supply the pilot motor feedback signals to the pilot motor based further in part on the determined aerodynamic stall risk.
9. The system of claim 1, further comprising:
a co-pilot user interface configured to receive user input and, upon receipt thereof, to move to a position at a movement rate;
a co-pilot position sensor coupled to, and configured to sense the position of, the co-pilot user interface, the co-pilot position sensor further configured to supply a co-pilot user interface position signal representative of the co-pilot user interface position; and
a co-pilot motor coupled to the co-pilot user interface, the co-pilot motor further coupled to receive co-pilot motor feedback signals and operable, upon receipt thereof, to supply a feedback force to the co-pilot user interface at a magnitude based on the co-pilot motor feedback signals,
wherein the control circuit is further coupled to receive the co-pilot user interface position signal and is further configured to:
(i) determine the pilot and co-pilot user interface movement rates, and
(ii) supply the pilot and co-pilot motor feedback signals to the pilot and co-pilot motors, respectively, based further in part on the co-pilot user interface movement rate.
10. The system of claim 9, wherein:
the control circuit comprises a motor control circuit and a flight control unit coupled to the motor control circuit;
the flight control unit is configured to supply one or more force feedback influence signals to the motor control circuit; and
the motor control circuit is configured, in response to the one or more force feedback influence signals, to determine aircraft control surface slew rate capacity and aircraft control surface load rate capacity.
11. The system of claim 10, wherein:
the motor control circuit is further configured to (i) determine an average position of the pilot and co-pilot user interfaces and (ii) supply flight control surface position signals to the flight control unit based on the determined average position; and
the flight control unit is configured to be responsive to the flight control surface position signals.
12. The system of claim 10, further comprising:
a co-pilot override switch movable between a first position, in which the motor control circuit is responsive to the co-pilot position signal, and a second position, in which the motor control circuit is non-responsive to the co-pilot position signal; and
a pilot override switch movable between a first position, in which the motor control circuit is responsive to the pilot position signal, and a second position, in which the motor control circuit is non-responsive to the pilot position signal.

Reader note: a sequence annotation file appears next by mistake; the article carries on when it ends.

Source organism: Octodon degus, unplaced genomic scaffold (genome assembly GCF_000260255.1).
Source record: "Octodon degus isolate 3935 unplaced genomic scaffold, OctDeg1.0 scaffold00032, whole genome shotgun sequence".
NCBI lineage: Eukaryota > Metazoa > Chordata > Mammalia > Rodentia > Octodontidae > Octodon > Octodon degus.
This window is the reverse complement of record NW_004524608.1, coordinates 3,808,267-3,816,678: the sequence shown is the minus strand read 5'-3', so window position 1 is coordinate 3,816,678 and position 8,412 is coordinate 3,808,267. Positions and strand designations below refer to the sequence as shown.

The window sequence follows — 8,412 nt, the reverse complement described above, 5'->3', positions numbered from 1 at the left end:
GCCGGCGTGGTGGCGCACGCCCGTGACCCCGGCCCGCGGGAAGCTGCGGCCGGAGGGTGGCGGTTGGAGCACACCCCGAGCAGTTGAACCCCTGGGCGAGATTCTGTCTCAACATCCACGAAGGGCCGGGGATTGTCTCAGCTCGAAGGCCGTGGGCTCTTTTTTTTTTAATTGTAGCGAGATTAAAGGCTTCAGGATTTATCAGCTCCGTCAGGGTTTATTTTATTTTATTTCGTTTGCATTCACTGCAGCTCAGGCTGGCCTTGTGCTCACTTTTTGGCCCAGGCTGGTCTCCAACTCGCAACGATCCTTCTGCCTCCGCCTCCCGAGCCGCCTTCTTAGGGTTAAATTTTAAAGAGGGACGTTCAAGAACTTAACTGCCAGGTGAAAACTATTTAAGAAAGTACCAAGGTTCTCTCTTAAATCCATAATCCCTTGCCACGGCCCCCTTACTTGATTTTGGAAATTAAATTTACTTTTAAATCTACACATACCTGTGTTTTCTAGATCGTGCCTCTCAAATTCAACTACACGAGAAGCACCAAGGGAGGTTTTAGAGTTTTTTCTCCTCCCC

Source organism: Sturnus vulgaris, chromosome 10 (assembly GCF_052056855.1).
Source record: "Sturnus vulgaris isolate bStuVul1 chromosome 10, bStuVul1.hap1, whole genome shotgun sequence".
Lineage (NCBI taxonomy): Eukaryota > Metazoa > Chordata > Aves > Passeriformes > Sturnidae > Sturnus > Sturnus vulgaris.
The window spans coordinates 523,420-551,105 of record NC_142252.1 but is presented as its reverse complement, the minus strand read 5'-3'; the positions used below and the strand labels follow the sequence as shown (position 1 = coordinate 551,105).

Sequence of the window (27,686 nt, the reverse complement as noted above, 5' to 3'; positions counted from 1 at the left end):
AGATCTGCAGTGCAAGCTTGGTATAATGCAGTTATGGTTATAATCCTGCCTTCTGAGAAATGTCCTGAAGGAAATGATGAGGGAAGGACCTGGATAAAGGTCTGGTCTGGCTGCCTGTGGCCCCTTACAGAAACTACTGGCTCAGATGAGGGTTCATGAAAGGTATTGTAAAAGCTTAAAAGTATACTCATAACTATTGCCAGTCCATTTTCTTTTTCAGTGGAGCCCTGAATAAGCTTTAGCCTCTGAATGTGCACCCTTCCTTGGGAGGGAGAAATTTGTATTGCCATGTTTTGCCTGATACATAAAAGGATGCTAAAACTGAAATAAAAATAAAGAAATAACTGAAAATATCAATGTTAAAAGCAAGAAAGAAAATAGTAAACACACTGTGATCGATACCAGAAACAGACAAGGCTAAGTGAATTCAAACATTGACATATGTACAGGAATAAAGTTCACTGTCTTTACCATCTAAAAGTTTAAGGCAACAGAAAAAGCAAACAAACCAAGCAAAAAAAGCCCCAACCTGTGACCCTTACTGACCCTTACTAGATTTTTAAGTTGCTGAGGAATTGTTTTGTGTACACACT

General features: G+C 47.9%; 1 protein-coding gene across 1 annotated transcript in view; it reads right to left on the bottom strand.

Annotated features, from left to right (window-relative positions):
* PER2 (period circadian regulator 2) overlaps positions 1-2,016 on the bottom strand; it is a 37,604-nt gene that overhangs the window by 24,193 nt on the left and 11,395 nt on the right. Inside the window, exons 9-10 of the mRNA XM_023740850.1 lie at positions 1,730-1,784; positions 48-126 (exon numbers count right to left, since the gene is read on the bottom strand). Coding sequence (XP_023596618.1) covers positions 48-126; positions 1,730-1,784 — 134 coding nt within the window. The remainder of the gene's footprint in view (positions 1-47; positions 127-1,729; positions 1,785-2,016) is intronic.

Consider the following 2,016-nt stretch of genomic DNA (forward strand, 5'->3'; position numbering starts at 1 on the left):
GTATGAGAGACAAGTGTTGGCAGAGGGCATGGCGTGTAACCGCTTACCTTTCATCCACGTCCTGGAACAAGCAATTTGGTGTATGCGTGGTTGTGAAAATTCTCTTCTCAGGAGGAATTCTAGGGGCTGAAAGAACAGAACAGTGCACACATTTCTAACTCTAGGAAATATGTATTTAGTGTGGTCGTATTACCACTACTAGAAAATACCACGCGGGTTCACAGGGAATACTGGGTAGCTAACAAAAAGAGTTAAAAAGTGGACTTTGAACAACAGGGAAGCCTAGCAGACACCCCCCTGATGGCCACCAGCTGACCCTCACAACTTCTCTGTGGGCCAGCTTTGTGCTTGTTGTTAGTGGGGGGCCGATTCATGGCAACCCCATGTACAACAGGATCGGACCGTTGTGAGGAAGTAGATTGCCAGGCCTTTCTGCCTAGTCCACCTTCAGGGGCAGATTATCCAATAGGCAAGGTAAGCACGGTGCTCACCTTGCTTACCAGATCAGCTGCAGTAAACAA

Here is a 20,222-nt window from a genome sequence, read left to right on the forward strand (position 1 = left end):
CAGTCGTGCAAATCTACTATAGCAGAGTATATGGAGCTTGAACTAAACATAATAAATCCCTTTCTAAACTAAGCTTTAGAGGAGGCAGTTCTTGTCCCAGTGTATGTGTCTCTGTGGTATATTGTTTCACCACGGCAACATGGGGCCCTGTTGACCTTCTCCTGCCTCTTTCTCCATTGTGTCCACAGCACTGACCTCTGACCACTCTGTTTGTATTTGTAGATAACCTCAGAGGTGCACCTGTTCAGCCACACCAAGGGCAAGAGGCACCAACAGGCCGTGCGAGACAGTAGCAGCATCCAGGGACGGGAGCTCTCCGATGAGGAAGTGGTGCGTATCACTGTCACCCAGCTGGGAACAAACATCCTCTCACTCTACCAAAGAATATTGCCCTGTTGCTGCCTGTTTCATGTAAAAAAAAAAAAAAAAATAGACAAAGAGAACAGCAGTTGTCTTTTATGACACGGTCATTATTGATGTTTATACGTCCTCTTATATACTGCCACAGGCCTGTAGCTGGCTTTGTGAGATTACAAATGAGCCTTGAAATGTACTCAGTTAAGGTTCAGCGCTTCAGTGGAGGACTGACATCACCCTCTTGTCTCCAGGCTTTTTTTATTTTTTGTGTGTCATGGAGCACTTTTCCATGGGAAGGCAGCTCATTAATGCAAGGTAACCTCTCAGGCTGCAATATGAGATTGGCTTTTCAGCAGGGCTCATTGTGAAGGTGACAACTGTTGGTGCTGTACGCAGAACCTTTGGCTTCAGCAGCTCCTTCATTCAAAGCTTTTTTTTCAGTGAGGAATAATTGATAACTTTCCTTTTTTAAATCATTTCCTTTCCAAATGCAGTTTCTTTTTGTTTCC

13. The system of claim 12, wherein:
the co-pilot override switch is disposed at least proximate the pilot user interface; and
the pilot override switch is disposed at least proximate the co-pilot user interface.
14. A pilot flight control stick haptic feedback system, comprising:
a pilot user interface configured to receive user input and, upon receipt thereof, to move to a position at a movement rate;
a position sensor coupled to, and configured to sense the position of, the pilot user interface, the position sensor further configured to supply a pilot user interface position signal representative of the pilot user interface position;
a pilot motor coupled to the pilot user interface, the pilot motor further coupled to receive pilot motor feedback signals and operable, upon receipt thereof, to supply a feedback force to the pilot user interface at a magnitude based on the pilot motor feedback signals; and
a control circuit coupled to receive at least the pilot user interface position signal and configured to:
(i) determine the pilot user interface movement rate, aircraft control surface slew rate capacity, and aircraft control surface load rate capacity,
(ii) determine an aerodynamic stall risk based on the pilot user interface position, and
(ii) supply the pilot motor feedback signals to the pilot motor based at least in part on the determined pilot user interface movement rate, the determined aircraft control surface slew rate capacity, the determined aircraft control surface load rate capacity, and the determined aerodynamic stall risk.
Description
CROSS-REFERENCES TO RELATED APPLICATIONS

This application claims the benefit of U.S. Provisional Application No. 60/854,764 filed Oct. 26, 2006.

TECHNICAL FIELD

The present invention relates to aircraft flight control systems and, more particularly, to a pilot flight control stick haptic feedback system and method for an aircraft flight control system.

BACKGROUND